environmental journal Amy Greene, environmental journalist and author of ‘Moving Water, the Everglades and Big Sugar,’ talks to a book about environmental disaster and potential conservation heroes George and Mary Barley.
What led you to this story?
Back in 2008, Florida Governor Charlie Crist announced a major deal where the state would buy the country’s largest sugar producer and use the land for the restoration of the Everglades.
This was big news at the time because the role of sugar producers in the Everglades has always been very controversial.
At the time, I was working as a freelance journalist and I wrote a story looking at the Everglades Foundation. While reporting, I spoke to Mary Jou, who is a board member at the foundation and whose late husband, George Jau, founded the foundation.
In our phone call, he basically told me the story of his entire life and I knew right away that this was a great story that needed to be told.
What does this book tell about corruption in America?
In the early ’90s, George Barley was a wealthy real estate investor in Central Floria and loved fishing the Florida Bay. Through his fishing, he came to know about the environmental degradation taking place.
He quickly learned that these problems were related to what was happening up the peninsula in the Everglades, and he soon understood that sugar producers had a role in some of these problems – but when they saw their political influence. When he saw the load, he got angry.
George Barley, like many environmentalists of the time, believed that sugar producers were not giving their fair share to clean up the Everglades and so decided to dedicate his life to the Everglades and on a political campaign for a voting initiative. began work, aimed at raising funds for the restoration of the Everglades by taxing sugar producers.
Barley decided to work on a ballot initiative because he believed the government was too corrupt to actually do anything.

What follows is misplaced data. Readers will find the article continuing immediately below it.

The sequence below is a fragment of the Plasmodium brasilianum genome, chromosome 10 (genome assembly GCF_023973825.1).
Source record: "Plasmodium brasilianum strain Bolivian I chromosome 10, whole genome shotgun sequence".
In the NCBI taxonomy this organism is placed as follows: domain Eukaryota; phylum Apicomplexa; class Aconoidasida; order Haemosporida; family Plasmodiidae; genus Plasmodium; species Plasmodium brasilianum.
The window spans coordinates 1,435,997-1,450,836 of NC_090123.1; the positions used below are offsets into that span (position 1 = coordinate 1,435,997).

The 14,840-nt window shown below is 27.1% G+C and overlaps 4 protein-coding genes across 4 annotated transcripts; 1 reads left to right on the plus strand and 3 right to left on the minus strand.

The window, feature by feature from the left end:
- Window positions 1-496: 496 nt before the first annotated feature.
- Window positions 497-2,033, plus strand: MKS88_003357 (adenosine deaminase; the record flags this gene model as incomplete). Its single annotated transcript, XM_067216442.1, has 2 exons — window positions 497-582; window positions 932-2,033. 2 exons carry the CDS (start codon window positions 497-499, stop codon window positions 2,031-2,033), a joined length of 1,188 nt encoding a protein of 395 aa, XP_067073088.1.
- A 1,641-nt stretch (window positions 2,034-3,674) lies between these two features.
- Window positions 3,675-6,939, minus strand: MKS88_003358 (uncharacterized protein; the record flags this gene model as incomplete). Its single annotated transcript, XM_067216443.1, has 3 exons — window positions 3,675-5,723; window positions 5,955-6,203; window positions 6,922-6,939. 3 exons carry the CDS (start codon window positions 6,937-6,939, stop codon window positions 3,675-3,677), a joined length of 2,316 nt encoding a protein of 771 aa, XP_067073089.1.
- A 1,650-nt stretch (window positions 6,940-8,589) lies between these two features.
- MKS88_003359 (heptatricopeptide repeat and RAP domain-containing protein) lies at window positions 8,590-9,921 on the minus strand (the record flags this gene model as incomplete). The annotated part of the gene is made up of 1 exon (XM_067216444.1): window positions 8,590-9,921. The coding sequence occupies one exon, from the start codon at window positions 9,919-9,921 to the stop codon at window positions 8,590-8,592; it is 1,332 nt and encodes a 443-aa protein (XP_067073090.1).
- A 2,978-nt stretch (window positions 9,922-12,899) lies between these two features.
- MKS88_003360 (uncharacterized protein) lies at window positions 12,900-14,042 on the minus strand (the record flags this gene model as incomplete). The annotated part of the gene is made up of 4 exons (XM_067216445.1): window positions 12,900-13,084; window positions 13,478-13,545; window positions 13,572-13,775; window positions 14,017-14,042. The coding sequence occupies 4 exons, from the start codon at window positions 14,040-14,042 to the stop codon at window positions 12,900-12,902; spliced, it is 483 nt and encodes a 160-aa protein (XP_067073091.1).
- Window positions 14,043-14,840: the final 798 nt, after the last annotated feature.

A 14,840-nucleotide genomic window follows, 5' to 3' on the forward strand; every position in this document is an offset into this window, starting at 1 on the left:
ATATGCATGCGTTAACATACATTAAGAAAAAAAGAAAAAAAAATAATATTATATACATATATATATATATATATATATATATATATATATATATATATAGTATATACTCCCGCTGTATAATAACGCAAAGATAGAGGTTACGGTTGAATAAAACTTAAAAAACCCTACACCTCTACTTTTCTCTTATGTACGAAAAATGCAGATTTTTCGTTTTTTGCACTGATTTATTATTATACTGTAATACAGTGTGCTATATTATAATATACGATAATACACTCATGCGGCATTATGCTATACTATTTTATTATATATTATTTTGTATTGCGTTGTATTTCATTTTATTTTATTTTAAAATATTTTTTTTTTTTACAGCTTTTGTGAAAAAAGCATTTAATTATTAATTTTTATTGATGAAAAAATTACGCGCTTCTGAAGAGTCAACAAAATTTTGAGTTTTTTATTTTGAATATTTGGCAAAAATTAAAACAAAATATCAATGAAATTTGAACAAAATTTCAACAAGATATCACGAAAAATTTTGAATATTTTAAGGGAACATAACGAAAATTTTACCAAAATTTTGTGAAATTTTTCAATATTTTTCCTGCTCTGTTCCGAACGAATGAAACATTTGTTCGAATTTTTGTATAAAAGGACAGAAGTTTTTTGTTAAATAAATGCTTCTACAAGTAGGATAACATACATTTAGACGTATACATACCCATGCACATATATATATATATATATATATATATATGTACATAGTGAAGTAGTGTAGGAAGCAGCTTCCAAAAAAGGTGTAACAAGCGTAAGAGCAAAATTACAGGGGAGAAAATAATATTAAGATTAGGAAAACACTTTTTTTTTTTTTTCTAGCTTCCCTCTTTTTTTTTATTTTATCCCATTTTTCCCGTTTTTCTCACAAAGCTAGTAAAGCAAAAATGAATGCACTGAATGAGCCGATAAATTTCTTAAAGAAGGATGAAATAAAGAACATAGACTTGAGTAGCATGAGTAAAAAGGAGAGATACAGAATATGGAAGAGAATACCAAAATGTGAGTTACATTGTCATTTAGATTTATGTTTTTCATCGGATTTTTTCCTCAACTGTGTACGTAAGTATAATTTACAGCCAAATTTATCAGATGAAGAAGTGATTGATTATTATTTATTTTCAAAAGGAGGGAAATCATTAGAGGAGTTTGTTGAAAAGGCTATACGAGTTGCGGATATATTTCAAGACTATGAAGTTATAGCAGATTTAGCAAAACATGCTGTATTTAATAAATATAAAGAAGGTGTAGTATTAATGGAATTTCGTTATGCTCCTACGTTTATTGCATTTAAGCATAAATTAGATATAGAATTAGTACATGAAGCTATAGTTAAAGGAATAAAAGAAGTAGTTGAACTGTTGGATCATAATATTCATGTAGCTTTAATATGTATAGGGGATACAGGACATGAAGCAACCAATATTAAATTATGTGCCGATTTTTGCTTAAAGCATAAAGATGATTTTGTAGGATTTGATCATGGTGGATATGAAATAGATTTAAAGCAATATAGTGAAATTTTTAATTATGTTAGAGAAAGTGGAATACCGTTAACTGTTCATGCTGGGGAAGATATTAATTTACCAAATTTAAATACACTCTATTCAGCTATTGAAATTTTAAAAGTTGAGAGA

So, he decided to take the issue directly to the people of Florida, so that Floridians could vote on it.
The book sheds light on the role of politics in the fight for environmental justice, How important is it?
Barley was an unusual environmentalist, he was able to bring a different perspective and a more business-oriented approach to the table and I think that made him successful.
George Barley was wealthy, he was politically connected and he was really the first person to bring that wealth and those connections to the table on behalf of the Everglades.
What is the situation in the Everglades now?
It’s a very different time now than it was in the 90s.
The governor who is currently in office, Ron DeSantis, ran for governor in 2018, when Florida was facing dire water quality problems and used this narrative to run against sugar producers.
Since Ron DeSantis is in office, he has redesignated the South Florida Water Management District Governing Board, the state agency overseeing Everglades restoration.
They’ve put millions of dollars into the restoration of the Everglades and so I think a lot of environmental groups would say it’s time for a lot of hope for the Everglades.
What lesson do you hope readers take from this story?
Lots of people from the UK come to Florida for vacation, and the story is important to Florida people because the Everglades is our state’s most important water resource, responsible for the drinking water of about 8 million Floridians.
But on a global scale, the ongoing restoration effort in the Everglades is one of the most ambitious efforts for ecological restoration in the world.
It’s unlike anything we’ve seen anywhere else in the world, and it’s really important because it’s a global model. People come from all over the world to learn what we’re doing in Florida to replicate it in their home regions, so it’s so important that we get it right.
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photo credit – Richard Sagrado
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